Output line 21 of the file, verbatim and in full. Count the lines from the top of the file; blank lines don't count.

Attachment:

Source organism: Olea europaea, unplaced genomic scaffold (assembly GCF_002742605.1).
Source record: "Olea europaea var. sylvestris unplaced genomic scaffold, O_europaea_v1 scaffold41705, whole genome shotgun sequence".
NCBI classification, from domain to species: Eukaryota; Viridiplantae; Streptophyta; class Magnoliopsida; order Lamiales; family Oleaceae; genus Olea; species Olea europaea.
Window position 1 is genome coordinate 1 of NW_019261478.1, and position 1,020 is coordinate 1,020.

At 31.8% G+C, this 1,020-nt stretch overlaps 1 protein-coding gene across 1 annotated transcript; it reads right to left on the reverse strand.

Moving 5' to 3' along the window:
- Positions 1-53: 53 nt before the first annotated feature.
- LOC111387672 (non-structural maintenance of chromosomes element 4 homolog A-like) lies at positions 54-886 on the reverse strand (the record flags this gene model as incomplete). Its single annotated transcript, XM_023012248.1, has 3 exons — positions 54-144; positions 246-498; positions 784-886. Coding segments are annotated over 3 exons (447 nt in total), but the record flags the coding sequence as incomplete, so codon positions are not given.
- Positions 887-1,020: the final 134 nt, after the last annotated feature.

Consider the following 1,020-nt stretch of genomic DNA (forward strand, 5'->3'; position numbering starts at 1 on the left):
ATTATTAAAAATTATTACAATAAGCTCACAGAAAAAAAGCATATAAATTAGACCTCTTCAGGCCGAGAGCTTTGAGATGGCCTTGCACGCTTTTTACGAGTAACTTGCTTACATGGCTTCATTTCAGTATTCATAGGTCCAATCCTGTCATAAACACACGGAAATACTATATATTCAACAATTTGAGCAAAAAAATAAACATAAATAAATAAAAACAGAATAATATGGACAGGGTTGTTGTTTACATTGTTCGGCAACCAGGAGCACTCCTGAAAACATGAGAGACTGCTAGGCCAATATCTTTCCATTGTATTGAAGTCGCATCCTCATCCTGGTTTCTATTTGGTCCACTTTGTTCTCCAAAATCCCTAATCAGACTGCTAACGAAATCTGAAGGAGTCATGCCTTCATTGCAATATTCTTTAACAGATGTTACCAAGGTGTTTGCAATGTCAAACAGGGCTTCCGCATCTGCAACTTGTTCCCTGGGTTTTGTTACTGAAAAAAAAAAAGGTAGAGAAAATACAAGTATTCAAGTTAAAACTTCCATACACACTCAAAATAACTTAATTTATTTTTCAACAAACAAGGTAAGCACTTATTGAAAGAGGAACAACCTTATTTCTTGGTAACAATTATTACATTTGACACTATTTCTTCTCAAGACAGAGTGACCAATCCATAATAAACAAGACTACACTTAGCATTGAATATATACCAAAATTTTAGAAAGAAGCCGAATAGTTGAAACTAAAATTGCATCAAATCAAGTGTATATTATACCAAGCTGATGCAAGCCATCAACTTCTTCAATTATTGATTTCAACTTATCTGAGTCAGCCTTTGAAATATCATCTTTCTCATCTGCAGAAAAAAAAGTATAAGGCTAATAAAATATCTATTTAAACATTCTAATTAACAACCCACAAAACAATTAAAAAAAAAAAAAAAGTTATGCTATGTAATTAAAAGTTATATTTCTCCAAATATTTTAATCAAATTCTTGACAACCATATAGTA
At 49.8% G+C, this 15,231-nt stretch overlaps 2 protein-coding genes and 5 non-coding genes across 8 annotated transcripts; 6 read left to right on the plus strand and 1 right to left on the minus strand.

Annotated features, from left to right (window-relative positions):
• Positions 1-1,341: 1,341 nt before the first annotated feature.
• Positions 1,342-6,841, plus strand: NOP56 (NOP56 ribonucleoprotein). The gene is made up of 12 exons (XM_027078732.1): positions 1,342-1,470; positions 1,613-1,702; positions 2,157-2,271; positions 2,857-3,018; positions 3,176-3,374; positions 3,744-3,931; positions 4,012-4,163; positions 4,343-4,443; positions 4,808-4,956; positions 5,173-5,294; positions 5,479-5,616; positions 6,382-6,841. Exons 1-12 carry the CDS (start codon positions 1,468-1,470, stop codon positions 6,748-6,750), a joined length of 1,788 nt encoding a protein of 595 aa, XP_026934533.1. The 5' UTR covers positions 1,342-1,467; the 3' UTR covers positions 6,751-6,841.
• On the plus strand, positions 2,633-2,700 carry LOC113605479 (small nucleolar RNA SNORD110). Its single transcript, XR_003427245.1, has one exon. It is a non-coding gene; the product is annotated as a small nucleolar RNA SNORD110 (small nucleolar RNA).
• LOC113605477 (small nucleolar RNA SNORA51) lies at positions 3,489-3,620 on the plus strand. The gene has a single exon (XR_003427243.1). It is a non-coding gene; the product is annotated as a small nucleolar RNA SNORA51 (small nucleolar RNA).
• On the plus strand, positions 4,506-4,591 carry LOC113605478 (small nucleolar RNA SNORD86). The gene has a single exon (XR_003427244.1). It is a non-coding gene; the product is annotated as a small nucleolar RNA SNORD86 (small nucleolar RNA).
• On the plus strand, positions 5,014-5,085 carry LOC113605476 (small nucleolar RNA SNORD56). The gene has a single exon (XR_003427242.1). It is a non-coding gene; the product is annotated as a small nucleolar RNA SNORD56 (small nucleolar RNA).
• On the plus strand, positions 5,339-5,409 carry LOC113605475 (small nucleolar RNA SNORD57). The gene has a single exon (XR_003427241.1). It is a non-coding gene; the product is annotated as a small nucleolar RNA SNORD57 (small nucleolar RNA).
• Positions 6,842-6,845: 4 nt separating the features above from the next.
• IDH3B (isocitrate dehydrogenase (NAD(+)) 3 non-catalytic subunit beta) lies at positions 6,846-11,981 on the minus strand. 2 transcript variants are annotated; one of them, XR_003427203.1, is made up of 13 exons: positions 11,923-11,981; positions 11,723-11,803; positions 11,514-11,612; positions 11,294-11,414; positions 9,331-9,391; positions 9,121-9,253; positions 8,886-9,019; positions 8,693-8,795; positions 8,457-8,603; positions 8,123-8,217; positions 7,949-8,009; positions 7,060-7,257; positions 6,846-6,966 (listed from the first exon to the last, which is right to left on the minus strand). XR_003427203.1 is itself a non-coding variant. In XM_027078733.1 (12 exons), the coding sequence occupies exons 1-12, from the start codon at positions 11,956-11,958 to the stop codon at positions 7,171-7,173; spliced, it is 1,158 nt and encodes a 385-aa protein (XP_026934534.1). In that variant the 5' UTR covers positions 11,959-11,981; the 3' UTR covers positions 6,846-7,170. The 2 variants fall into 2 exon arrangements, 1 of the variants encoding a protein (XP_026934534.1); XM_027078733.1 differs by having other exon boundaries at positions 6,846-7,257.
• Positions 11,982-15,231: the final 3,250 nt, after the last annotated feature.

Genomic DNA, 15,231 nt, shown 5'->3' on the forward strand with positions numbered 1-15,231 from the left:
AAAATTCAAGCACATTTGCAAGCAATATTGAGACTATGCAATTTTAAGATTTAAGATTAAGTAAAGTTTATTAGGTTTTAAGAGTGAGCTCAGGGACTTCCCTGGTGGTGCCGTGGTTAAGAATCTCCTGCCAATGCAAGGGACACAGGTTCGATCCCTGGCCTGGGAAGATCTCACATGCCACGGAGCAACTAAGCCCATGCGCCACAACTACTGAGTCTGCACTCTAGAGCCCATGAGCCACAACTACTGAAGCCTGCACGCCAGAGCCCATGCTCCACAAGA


• Positions 6,842-6,845: 4 nt separating the features above from the next.